18 March 2007

Short Meditation for St. Joseph's Day

Tomorrow is the day. This is what I will share at our spoken Divine Service tomorrow morning. The texts are 2 Samuel 7:4-16; Romans 4:13-18; and Matthew 2:13-15, 19-23.

Who's the carpenter here? David wanted to build a house for God, but God tells him: "No, I'm the one who will build a house for you." David is blown away by the kindness of the Lord, His goodness and love. "Let it be" he prays. "Dump down the goodies."

Years later, a Carpenter, a Son of David, welcomed into his home a woman pregnant with a child not of his own body, but the child of his heart. He welcomed the little Carpenter, God in the flesh, who had come to build a true temple for God among human flesh and blood. Jesus was the name the angel gave. "Because he will save his people from their sins." As Mary came nearer to term and the child bulged in her womb, Joseph would place his hand on her tummy and feel the baby kick, and say to himself: "This is my Savior. This is the one we have prayed for and hoped for all our lives. He comes to set us free!"

Old Joseph didn't live to see how that redemption would take place. He's last mentioned in the temple with Mary and Jesus when the lad was 12. Sometime between then and Jesus' baptism at the age of 30, he died. He didn't live to see the shame of the cross, when only Mary and her friends had the courage to stand by him. He didn't live to see the triumph of the empty tomb when Jesus would begin spreading the joy of death's defeat into all the world. He probably never saw Jesus work a miracle, but that didn't matter.

He still died full of faith and hope because he knew that in that child, learning to walk, learning to talk, in that child who hugged him and liked to rub his face in Joseph's rough beard, in that child who ate at his table and looked so peaceful sleeping under his roof, in that child who played with abandon and prayed with glee, in that child God had come to be with us, to save us. And so Joseph closed his eyes in peace and opened them in heaven's light only to be embraced by his child, his Jesus.

While on earth, Joseph had cared and provided for the Child and now in heaven the Child of Mary would forever care and provide for him - the Child, his Jesus, had built a lasting home for his foster-father and for all who welcome Him into their lives.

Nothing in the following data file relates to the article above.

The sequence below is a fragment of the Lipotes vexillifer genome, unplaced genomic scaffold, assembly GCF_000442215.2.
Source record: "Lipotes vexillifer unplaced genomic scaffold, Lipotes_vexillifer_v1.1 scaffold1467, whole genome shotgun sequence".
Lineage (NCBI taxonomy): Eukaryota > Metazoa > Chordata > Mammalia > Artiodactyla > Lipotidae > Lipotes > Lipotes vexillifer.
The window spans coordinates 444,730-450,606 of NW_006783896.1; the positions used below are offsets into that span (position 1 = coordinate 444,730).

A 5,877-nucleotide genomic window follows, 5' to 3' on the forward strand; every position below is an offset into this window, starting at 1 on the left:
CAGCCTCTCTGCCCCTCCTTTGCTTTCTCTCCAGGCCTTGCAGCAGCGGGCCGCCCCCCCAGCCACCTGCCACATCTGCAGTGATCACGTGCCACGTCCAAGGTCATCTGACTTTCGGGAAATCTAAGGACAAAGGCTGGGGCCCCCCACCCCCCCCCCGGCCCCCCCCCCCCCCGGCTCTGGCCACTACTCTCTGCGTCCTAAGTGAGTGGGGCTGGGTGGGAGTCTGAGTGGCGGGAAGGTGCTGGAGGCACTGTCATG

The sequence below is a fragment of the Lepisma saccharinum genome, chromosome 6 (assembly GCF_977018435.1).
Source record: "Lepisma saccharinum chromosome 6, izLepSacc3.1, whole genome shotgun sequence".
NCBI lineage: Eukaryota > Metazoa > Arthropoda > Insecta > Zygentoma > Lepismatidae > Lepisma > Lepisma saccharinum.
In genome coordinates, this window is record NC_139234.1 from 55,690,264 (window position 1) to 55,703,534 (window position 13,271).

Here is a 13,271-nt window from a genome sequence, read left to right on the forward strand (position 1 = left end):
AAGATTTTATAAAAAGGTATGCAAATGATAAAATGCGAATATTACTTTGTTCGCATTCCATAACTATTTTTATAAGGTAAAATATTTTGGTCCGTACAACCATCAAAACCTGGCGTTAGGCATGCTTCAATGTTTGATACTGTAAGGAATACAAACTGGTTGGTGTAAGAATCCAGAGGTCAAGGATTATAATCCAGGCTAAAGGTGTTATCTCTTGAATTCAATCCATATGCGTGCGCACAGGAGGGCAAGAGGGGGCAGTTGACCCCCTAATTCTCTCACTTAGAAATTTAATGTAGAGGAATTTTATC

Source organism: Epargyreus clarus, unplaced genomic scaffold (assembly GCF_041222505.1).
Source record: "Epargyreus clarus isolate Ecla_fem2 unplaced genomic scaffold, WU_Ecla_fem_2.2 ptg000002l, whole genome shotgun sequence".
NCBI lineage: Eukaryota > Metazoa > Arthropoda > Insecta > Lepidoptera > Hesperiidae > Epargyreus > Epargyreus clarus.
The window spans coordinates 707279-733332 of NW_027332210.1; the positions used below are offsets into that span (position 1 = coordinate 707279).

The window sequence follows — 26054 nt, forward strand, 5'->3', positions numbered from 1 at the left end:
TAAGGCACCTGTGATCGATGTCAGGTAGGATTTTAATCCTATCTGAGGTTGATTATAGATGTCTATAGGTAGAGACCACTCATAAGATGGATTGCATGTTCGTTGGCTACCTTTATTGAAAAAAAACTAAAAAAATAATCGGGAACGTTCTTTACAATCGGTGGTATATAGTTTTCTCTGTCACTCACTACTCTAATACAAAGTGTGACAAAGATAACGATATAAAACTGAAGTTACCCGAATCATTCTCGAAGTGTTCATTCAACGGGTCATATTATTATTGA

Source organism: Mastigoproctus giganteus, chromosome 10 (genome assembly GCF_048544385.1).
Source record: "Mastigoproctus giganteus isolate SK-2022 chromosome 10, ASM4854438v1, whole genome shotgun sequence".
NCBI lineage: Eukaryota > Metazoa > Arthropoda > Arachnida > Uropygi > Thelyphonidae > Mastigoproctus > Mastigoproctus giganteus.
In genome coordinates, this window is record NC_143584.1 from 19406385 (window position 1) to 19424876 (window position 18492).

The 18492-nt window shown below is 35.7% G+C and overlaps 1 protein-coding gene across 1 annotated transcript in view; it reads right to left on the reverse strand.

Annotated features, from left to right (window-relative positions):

Joseph lurks in the background. But how our Lord loved his earthly protector and provider! You and I often know what Joseph felt like. We're background people, too, for the most part. Maybe often overlooked and forgotten, just doing the tasks the Lord has given us to do. That's okay. There's one who doesn't overlook or forget. One who loves us. One who is waiting to welcome us home. The Child who was born of Mary, nurtured by Joseph; the Child who by his cross and resurrection has built and opened wide for all who trust Him - great and small alike - an eternal home. There's a reason he was the Carpenter's son. Amen.

1 comment:

Jimbo said...

For tomorrow's winkel, I'm transferring St. Joseph's day... and I got to thinking, in many ways he does provide a good model for us pastors. Believing what God's Word tells him that the woman he is to care for is not a sinner (and even when he had thought she was a sinner, he does not broadcast the sin publicly, but looks to deal with it quietly). Raising the family in the fear of the Lord, getting them to the festivals. Taking them away from those who would take their life. Like Joseph, pastors care for those who are not their children, but God's, as if they were our own.
And yes, sinner too, for Joseph sinfully worries about that Child when He is in the House of the Lord.
I know there's something in the connection between Mary and our mother the Church too, but I haven't quite put it into words yet.

Btw, a few months back I read that "Physician, heal thyself" comment in Nazareth might have been aimed at Jesus because he was going around healing all sorts of others, but was "powerless" in the face of Joseph's death. fwiw.
thanks for this devotion